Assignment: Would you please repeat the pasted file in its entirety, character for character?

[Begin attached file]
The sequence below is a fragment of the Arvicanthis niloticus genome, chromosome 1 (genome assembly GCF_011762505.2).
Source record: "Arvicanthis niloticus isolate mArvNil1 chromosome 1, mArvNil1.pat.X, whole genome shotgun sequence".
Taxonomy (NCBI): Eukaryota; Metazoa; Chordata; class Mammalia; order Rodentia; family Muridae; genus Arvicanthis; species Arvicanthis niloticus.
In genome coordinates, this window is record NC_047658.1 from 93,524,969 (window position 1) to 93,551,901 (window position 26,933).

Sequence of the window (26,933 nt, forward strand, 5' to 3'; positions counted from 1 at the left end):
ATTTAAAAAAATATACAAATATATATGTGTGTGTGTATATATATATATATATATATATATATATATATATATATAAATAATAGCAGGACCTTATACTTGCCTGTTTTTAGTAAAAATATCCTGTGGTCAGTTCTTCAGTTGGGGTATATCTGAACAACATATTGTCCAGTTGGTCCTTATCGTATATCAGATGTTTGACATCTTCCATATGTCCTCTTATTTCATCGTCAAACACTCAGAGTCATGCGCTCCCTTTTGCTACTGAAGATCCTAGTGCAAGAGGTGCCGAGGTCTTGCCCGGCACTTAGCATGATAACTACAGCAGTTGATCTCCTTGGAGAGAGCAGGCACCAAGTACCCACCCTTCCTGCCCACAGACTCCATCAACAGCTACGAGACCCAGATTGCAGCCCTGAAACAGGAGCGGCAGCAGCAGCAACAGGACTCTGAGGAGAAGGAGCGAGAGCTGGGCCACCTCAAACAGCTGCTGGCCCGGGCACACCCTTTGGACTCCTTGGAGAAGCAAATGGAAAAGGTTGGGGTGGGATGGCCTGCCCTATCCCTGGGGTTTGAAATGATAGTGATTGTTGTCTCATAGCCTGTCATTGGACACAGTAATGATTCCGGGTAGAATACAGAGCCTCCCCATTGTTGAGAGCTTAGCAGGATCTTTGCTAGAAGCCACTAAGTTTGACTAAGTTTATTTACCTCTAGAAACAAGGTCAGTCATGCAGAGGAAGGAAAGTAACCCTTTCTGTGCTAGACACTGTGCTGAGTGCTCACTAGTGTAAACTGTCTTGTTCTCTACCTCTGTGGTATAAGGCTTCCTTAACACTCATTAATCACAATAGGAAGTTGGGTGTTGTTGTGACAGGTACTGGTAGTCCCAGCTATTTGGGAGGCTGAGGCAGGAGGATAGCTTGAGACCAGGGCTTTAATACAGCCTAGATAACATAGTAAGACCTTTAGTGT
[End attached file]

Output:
The sequence below is a fragment of the Arvicanthis niloticus genome, chromosome 1 (genome assembly GCF_011762505.2).
Source record: "Arvicanthis niloticus isolate mArvNil1 chromosome 1, mArvNil1.pat.X, whole genome shotgun sequence".
Taxonomy (NCBI): Eukaryota; Metazoa; Chordata; class Mammalia; order Rodentia; family Muridae; genus Arvicanthis; species Arvicanthis niloticus.
In genome coordinates, this window is record NC_047658.1 from 93,524,969 (window position 1) to 93,551,901 (window position 26,933).

Sequence of the window (26,933 nt, forward strand, 5' to 3'; positions counted from 1 at the left end):
ATTTAAAAAAATATACAAATATATATGTGTGTGTGTATATATATATATATATATATATATATATATATATATATAAATAATAGCAGGACCTTATACTTGCCTGTTTTTAGTAAAAATATCCTGTGGTCAGTTCTTCAGTTGGGGTATATCTGAACAACATATTGTCCAGTTGGTCCTTATCGTATATCAGATGTTTGACATCTTCCATATGTCCTCTTATTTCATCGTCAAACACTCAGAGTCATGCGCTCCCTTTTGCTACTGAAGATCCTAGTGCAAGAGGTGCCGAGGTCTTGCCCGGCACTTAGCATGATAACTACAGCAGTTGATCTCCTTGGAGAGAGCAGGCACCAAGTACCCACCCTTCCTGCCCACAGACTCCATCAACAGCTACGAGACCCAGATTGCAGCCCTGAAACAGGAGCGGCAGCAGCAGCAACAGGACTCTGAGGAGAAGGAGCGAGAGCTGGGCCACCTCAAACAGCTGCTGGCCCGGGCACACCCTTTGGACTCCTTGGAGAAGCAAATGGAAAAGGTTGGGGTGGGATGGCCTGCCCTATCCCTGGGGTTTGAAATGATAGTGATTGTTGTCTCATAGCCTGTCATTGGACACAGTAATGATTCCGGGTAGAATACAGAGCCTCCCCATTGTTGAGAGCTTAGCAGGATCTTTGCTAGAAGCCACTAAGTTTGACTAAGTTTATTTACCTCTAGAAACAAGGTCAGTCATGCAGAGGAAGGAAAGTAACCCTTTCTGTGCTAGACACTGTGCTGAGTGCTCACTAGTGTAAACTGTCTTGTTCTCTACCTCTGTGGTATAAGGCTTCCTTAACACTCATTAATCACAATAGGAAGTTGGGTGTTGTTGTGACAGGTACTGGTAGTCCCAGCTATTTGGGAGGCTGAGGCAGGAGGATAGCTTGAGACCAGGGCTTTAATACAGCCTAGATAACATAGTAAGACCTTTAGTGT